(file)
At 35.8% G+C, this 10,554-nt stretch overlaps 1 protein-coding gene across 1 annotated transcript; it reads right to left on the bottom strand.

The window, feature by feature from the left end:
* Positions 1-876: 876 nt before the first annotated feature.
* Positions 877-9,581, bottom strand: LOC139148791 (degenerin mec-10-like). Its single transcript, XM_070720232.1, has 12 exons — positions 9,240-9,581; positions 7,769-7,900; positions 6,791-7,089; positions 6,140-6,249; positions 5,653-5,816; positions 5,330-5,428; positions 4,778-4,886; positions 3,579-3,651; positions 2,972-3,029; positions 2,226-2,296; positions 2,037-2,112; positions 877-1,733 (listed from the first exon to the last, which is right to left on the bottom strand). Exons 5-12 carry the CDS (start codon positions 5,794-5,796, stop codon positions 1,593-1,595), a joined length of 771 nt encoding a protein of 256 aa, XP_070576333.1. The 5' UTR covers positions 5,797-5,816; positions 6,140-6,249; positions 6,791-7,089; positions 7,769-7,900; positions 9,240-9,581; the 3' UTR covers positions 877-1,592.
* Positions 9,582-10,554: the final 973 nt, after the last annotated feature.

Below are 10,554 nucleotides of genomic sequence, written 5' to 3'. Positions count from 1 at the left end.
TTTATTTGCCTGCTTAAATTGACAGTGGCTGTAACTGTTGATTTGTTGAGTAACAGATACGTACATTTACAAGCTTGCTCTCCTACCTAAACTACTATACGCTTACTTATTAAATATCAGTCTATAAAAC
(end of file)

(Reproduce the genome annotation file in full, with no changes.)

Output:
At 35.8% G+C, this 10,554-nt stretch overlaps 1 protein-coding gene across 1 annotated transcript; it reads right to left on the bottom strand.

The window, feature by feature from the left end:
* Positions 1-876: 876 nt before the first annotated feature.
* Positions 877-9,581, bottom strand: LOC139148791 (degenerin mec-10-like). Its single transcript, XM_070720232.1, has 12 exons — positions 9,240-9,581; positions 7,769-7,900; positions 6,791-7,089; positions 6,140-6,249; positions 5,653-5,816; positions 5,330-5,428; positions 4,778-4,886; positions 3,579-3,651; positions 2,972-3,029; positions 2,226-2,296; positions 2,037-2,112; positions 877-1,733 (listed from the first exon to the last, which is right to left on the bottom strand). Exons 5-12 carry the CDS (start codon positions 5,794-5,796, stop codon positions 1,593-1,595), a joined length of 771 nt encoding a protein of 256 aa, XP_070576333.1. The 5' UTR covers positions 5,797-5,816; positions 6,140-6,249; positions 6,791-7,089; positions 7,769-7,900; positions 9,240-9,581; the 3' UTR covers positions 877-1,592.
* Positions 9,582-10,554: the final 973 nt, after the last annotated feature.

Below are 10,554 nucleotides of genomic sequence, written 5' to 3'. Positions count from 1 at the left end.
TTTATTTGCCTGCTTAAATTGACAGTGGCTGTAACTGTTGATTTGTTGAGTAACAGATACGTACATTTACAAGCTTGCTCTCCTACCTAAACTACTATACGCTTACTTATTAAATATCAGTCTATAAAAC